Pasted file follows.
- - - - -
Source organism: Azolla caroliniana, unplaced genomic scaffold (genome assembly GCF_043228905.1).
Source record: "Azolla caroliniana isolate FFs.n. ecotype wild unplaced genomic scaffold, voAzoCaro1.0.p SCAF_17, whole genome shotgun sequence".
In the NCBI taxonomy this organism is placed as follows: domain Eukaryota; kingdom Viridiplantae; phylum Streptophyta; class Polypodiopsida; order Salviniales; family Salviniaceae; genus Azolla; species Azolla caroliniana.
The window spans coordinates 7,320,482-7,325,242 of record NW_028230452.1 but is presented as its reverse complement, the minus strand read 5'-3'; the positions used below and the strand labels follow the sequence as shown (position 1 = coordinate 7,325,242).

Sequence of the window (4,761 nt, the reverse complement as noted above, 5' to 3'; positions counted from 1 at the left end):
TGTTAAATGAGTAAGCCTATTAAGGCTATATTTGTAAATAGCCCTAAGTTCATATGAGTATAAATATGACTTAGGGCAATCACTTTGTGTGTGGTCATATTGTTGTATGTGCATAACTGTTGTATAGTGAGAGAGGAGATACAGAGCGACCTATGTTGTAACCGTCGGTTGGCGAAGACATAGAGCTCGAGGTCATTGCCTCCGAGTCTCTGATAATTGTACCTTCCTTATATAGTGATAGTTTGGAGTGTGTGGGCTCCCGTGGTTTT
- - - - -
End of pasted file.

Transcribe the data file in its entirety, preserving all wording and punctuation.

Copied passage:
Source organism: Azolla caroliniana, unplaced genomic scaffold (genome assembly GCF_043228905.1).
Source record: "Azolla caroliniana isolate FFs.n. ecotype wild unplaced genomic scaffold, voAzoCaro1.0.p SCAF_17, whole genome shotgun sequence".
In the NCBI taxonomy this organism is placed as follows: domain Eukaryota; kingdom Viridiplantae; phylum Streptophyta; class Polypodiopsida; order Salviniales; family Salviniaceae; genus Azolla; species Azolla caroliniana.
The window spans coordinates 7,320,482-7,325,242 of record NW_028230452.1 but is presented as its reverse complement, the minus strand read 5'-3'; the positions used below and the strand labels follow the sequence as shown (position 1 = coordinate 7,325,242).

Sequence of the window (4,761 nt, the reverse complement as noted above, 5' to 3'; positions counted from 1 at the left end):
TGTTAAATGAGTAAGCCTATTAAGGCTATATTTGTAAATAGCCCTAAGTTCATATGAGTATAAATATGACTTAGGGCAATCACTTTGTGTGTGGTCATATTGTTGTATGTGCATAACTGTTGTATAGTGAGAGAGGAGATACAGAGCGACCTATGTTGTAACCGTCGGTTGGCGAAGACATAGAGCTCGAGGTCATTGCCTCCGAGTCTCTGATAATTGTACCTTCCTTATATAGTGATAGTTTGGAGTGTGTGGGCTCCCGTGGTTTT